Though there are fewer than 20 growers of Rosé des Riceys, we tend to think of the wines as a coming from a single terroir. By vinifying separately two different lieux dits, Olivier Horiot shows the possibilities of expression within the appellation. En Barmont is a warm site, whose southerly exposure and marls interspersed with Kimmeridgian limestone produce a ripe Pinot Noir with a broader character than nearby En Valigrain. The 2012 En Barmont has a darker garnet/copper robe, effusive and floral on the nose with wild cherry, cherry blossom, and Red Delicious apple aromas. On the palate, vivid, racy acidity, bright red fruits with hints of crushed herbs, and a fine dusty minerality on a broad expansive finish. This is quite pretty with a generous ripeness and exuberance. John McIlwain
Though famed for their reds and the eponymous rosé, Riceys produces far more Champagne than still wines from its vineyards bordering Burgundy. And though the Kimmeridgian soils mean Pinot Noir in the Aube, they also make a convincing case for the underappreciated Pinot Blanc grape. Sourced from all eight of his terroirs, Olivier Horiot's Métisse, a blend of 80% Pinot Noir and 20% Pinot Blanc, is based on the 2013 vintage with the balance made up of reserve wine from a perpetual cuvée stored in foudre. The nose is delicate and spritely upon opening with generous notes of white peach, lemon curd, and cool herb tones, opening to reveal aromas of brioche and ginger. On the palate, there is a sense of volume with generous stone fruit flavors underlain with a broad, stony character which lends drive to the long, lingering finish. This would be lovely with pan-roasted scallops, though there's certainly enough texture to accompany risotto with wild mushrooms, or roasted chicken. (Disgorged 3/15/2016, Dosage 2g/L) John McIlwain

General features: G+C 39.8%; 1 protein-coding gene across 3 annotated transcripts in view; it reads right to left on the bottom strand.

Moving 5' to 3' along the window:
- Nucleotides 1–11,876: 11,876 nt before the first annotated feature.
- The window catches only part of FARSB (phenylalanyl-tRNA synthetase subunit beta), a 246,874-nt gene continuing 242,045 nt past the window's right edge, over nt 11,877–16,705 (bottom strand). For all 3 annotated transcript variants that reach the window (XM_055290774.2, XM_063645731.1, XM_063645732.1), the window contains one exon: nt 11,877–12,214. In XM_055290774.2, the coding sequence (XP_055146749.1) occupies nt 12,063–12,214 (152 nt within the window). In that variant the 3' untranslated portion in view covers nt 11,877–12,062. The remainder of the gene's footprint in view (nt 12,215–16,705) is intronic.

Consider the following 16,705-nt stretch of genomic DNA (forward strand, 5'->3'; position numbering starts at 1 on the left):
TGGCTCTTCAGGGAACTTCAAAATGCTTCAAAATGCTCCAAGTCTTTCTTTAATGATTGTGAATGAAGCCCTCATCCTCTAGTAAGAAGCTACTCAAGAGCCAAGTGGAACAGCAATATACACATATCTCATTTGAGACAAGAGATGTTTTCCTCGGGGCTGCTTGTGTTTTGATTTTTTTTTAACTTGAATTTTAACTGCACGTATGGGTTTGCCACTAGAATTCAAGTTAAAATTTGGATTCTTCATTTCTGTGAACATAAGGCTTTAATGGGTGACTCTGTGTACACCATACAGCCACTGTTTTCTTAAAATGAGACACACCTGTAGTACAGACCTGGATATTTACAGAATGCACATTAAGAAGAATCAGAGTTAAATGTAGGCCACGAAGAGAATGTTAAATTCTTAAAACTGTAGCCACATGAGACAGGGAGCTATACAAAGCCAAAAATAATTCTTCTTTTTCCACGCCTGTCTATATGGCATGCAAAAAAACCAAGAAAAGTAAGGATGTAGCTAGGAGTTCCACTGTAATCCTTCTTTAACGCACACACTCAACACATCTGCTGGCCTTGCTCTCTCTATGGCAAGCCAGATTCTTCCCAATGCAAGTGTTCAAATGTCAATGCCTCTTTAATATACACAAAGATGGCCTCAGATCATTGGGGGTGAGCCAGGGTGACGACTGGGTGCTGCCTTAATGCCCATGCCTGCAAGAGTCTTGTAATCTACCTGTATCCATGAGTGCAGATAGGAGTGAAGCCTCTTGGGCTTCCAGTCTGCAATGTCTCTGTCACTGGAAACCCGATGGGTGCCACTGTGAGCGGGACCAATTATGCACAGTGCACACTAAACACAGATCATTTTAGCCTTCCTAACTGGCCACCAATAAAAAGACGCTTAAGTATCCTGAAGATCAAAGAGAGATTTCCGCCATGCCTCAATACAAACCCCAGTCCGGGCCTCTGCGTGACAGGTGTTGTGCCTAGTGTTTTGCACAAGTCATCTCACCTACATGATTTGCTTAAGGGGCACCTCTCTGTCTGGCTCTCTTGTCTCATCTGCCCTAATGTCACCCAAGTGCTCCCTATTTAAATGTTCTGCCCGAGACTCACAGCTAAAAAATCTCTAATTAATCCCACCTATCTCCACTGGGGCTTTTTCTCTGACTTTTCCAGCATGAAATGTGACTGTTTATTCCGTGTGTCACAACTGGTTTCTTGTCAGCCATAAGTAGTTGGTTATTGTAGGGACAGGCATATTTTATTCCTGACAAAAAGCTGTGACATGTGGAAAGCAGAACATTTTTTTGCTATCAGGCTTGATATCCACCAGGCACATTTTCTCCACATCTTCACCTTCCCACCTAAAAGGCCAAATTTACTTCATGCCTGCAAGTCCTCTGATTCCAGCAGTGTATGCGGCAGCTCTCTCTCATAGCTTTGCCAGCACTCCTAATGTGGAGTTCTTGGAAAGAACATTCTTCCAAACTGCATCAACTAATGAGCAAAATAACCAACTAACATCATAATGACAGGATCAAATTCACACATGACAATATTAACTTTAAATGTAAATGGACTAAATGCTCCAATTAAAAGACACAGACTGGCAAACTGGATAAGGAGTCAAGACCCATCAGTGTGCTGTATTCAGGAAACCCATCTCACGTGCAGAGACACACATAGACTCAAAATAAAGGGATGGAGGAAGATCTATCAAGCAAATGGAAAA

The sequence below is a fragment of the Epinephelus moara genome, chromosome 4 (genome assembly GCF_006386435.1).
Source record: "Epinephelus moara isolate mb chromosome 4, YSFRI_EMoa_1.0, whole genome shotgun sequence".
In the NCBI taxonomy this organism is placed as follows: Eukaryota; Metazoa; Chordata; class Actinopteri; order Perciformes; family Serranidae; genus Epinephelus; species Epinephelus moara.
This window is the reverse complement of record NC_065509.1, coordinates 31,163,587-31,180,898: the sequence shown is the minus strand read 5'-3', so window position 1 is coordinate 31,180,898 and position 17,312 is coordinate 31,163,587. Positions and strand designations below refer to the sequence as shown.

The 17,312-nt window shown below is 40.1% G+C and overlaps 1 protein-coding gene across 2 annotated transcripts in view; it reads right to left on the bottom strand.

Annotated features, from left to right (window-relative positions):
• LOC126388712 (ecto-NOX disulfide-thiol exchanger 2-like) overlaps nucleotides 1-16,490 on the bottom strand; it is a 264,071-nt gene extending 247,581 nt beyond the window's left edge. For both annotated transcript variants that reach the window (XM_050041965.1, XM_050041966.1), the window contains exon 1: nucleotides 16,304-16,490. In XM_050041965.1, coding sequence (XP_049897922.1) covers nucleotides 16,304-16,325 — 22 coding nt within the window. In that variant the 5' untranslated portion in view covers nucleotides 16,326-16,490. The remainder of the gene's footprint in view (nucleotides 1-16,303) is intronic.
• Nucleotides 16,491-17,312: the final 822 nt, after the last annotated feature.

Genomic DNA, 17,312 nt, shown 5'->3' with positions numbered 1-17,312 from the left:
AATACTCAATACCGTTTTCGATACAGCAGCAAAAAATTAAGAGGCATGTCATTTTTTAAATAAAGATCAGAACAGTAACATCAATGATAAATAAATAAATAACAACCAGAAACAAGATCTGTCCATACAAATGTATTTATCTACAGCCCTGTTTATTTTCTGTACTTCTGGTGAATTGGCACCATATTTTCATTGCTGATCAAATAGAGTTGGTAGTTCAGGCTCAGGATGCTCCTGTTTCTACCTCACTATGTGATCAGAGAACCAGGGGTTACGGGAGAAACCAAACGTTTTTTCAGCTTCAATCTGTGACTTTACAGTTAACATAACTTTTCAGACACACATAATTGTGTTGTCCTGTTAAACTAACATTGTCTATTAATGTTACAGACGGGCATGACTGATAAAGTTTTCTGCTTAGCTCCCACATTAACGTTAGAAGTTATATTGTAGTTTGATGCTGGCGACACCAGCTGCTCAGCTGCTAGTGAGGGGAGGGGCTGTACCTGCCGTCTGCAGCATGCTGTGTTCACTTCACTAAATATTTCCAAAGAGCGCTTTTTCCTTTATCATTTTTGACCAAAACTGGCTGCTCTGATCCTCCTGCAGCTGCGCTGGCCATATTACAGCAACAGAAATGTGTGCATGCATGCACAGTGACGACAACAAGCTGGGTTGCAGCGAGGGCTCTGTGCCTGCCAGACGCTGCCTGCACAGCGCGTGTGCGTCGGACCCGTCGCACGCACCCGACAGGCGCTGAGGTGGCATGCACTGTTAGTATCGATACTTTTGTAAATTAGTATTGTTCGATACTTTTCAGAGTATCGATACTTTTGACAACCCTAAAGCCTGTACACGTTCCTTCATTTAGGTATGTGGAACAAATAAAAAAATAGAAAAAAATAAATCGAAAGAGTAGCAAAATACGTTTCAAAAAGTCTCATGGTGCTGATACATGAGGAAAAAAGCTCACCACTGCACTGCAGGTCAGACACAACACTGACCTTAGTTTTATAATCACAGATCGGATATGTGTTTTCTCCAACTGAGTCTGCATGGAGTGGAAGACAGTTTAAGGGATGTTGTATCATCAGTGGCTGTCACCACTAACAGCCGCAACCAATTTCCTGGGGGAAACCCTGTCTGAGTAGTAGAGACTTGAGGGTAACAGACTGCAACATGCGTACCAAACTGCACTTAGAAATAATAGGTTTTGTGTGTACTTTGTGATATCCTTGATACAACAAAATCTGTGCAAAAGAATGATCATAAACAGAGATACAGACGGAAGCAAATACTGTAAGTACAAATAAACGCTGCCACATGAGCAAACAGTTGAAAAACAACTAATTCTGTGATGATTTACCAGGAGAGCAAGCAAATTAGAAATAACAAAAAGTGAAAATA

60% Pinot Meunier, 30% Chardonnay that doesn't go through malolactic fermentation, along with 10% Pinot Noir. There is a delicate red fruit quality — pale plums — but otherwise the high-toned Chardonnay comes through with a delightful lemon tone. Earthy salinity and minerals lead to a dry, mouth-watering finish. A large percentage of Meunier gives this Champagne a broad, rich, earthy character that matches very well with Beau Soleil oysters and Caviar. MSB